e·phem·er·al (əˈfem(ə)rəl): lasting for a very short time.
They brighten the dull brown forest floors even before winter has really left. Spring ephemerals put all of their energy into carpeting the woodland in color and then fade away under the shade of the full canopy. Unencumbered by the leaves of the trees, they soak up the warm spring sun as it thaws the ground. The show has many acts. You could visit the same area twice weekly for a month or more and see a different flower dominating the scene each time.
All of the images included here were taken over the last ten days in Kane County Forest Preserves. First, I visited Johnson’s Mound Forest Preserve on a 60-degree, bluebird sky day. A few days later I hiked the woods at Dick Young Forest Preserve with partial cloudiness, biting wind, intermittent snow flurries, and 20-degree wind chills. Lastly, I explored Tekakwitha Woods Forest Preserve on a gray, 50-degree morning. Here is what I found.
It starts with bloodroot. Bright white blooms burst forth on a single spindly stem embraced by a curled palmate leaf. As the foliage unfurls, the petals will fall, leaving the stem and broad scalloped leaves that will remain until fall.
I prefer the closed flower in its intimate relationship with the leaf. For me, the fully open flowers lack the drama and emotion of the embraced bud. The dramatic shape and the course, veined texture of the leaves, make them a compelling subject even without the flower. Those in the know anticipate the bloodroot bloom in late March and early April, scouring the forest floor in search of this first sign of spring.
Hepatica is another early spring bloomer. Diminutive, delicate flower clusters grow on fuzzy stems as if arranged in a bouquet. They arrive in hues of soft blues, lavender, and white. The flowers close, hanging toward the ground each night. The light of the sun stimulates them to open and reach for the sky with each new day. These flowers last for 2-3 weeks. Like the bloodroot, their characteristic, smooth, trilobed leaves will emerge after the flowers fade and remain through the growing season.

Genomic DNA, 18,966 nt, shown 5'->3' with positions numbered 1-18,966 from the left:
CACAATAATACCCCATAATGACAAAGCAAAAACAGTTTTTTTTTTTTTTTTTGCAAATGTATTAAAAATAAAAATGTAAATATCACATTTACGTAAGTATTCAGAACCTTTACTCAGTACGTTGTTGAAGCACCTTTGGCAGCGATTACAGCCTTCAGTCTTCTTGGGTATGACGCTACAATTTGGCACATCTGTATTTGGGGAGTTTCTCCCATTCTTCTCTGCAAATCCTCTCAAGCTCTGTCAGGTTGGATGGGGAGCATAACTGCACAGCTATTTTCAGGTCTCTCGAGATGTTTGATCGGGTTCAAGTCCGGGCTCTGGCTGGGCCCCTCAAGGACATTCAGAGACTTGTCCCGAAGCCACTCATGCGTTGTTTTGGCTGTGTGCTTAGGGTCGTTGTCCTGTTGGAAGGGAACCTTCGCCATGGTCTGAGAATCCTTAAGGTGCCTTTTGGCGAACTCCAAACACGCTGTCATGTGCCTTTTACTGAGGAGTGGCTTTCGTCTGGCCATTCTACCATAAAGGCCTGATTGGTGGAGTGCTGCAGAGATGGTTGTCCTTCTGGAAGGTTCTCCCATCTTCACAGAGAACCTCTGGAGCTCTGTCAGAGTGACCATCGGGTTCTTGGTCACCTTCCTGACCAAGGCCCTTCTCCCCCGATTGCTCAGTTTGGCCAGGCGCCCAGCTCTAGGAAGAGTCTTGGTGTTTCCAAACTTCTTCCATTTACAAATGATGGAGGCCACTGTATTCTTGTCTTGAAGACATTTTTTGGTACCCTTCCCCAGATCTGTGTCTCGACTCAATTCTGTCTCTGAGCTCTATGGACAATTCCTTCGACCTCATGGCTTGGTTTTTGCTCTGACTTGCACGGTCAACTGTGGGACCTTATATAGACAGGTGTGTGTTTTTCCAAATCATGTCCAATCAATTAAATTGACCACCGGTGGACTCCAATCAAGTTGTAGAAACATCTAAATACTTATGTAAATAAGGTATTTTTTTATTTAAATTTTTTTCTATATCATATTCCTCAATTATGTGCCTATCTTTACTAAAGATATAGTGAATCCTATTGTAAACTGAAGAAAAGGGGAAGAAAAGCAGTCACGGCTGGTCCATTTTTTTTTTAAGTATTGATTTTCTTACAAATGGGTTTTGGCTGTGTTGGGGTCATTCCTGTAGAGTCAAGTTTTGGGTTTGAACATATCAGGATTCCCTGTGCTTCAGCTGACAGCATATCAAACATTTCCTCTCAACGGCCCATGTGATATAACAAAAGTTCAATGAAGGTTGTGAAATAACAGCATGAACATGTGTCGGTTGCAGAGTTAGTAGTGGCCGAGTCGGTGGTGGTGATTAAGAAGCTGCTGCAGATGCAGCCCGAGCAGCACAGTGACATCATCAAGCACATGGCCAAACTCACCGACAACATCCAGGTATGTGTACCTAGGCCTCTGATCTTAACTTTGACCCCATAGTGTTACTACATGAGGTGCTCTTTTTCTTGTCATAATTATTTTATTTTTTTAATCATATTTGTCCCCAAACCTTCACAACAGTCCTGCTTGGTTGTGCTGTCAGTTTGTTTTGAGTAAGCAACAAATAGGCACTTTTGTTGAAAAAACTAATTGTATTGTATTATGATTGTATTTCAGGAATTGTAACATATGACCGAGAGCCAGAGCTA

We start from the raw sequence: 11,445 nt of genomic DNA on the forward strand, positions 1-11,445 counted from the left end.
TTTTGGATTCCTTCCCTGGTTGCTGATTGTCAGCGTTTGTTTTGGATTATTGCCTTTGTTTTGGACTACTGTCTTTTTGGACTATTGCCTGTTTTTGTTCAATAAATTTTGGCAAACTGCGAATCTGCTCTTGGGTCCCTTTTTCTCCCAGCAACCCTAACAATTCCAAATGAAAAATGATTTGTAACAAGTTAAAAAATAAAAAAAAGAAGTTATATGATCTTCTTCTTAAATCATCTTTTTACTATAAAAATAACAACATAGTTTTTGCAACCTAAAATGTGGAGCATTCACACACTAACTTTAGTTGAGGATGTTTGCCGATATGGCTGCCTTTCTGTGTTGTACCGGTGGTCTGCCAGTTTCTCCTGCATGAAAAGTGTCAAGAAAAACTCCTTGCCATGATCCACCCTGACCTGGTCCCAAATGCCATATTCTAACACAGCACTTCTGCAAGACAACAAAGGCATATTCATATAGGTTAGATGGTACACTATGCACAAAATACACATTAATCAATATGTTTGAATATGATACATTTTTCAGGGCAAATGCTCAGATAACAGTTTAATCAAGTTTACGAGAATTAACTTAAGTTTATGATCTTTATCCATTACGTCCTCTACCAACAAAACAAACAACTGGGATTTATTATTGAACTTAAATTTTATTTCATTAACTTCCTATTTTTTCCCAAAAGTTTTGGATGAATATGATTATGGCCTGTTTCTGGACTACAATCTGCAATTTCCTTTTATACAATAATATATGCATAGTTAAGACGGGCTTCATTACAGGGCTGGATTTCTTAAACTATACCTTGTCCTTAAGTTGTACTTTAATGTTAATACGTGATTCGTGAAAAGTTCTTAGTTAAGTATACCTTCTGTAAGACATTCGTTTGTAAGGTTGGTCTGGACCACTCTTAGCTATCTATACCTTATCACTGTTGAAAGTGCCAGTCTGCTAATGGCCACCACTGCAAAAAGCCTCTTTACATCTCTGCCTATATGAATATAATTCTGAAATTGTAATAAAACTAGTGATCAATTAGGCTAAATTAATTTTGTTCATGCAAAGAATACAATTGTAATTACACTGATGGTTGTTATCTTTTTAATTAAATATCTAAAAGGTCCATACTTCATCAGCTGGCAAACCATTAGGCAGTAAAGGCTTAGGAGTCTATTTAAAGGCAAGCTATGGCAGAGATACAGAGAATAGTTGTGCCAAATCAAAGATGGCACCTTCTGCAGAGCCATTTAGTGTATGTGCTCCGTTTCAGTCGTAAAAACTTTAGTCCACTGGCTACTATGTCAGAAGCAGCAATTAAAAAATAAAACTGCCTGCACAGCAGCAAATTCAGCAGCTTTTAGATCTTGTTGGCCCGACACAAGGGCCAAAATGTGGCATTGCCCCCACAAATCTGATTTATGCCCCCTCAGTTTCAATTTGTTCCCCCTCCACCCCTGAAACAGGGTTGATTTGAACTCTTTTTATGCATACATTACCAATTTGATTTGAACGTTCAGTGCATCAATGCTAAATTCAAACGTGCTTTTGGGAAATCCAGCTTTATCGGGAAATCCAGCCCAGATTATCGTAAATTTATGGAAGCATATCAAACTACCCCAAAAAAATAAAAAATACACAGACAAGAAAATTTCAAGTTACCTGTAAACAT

Colonies of mayapple are starting to push through the leaf litter. They erupt like pale green fat fingers.
As the stem grows taller, the leaves unsheath and begin to unfurl. They are wound tightly on the stem like a folded umbrella hugs its handle. The green flower bud leads the way, pointing to the sky. It’s not until the stem has almost reached its full height that the leaves open up.
Plants in their first year will have one leaf, while those in their second year have two. It is only the two-leaved mayapples that produce flowers. Their white flowers, which as you may expect, bloom in May and hang downward underneath the palmate leaves above. If you see a photographer lying on their belly in the woods this spring, it’s probably a wildflower photo they’re after.
Bloodroot and hepatica are followed closely by Dutchman’s Breeches. Pairs of pantaloons line up on arching stems above fern-like mounds of leaves. The flowers glisten as if perpetually dewy. These flowers seem exotic in the midwest hardwood forests.
Aptly named spring beauties are petite pink striped flowers with grass-like leaves. The stripes are often called Bee Lines because they guide bees to the nectar. These flowers conserve their energy and only open on warm, sunny days when pollinators are likely to be active. On cold, gray days, their flowers are closed into tight, tiny buds barely noticeable on the forest floor. These are one of my favorite early ephemerals.
Carpets of mottled spear-shaped pairs of leaves in greens and burgundy foretell the delicate white trout lily. Dangling buds appear on a single stalk that arching sharply at the top. These lilies will open facing the ground.
The petals often have a pink cast, especially when young. As the flower opens, the petals curl back up to the sky, giving the plant the recognizable monkshood lily shape. The leaves appear in early spring with the buds soon to follow. However, the full flower doesn’t usually appear until mid to late spring.
Like some other spring wildflowers, cutleaf toothwort conserves its energy for a sunny day. Overcast, chilly days will see the blooms droop and partially close, whereas sunshine reveals erect stems with flowers facing the sky. Its nectar is vital to many species of bees, and it is common through Illinois woodlands. It doesn’t get me excited like some of the other flowers I’ve mentioned, but I would be remiss not to include it here.
Up and Coming
The red trillium are up next, their buds waiting at the center of three mottled leaves. Next week they will be open. The Virginia bluebells, violets, bellwort, and phlox also aren’t far behind. Between now and early May, there are bright surprises in the woodlands right outside your door. Get out, recharge, and take in some of the hope of spring.
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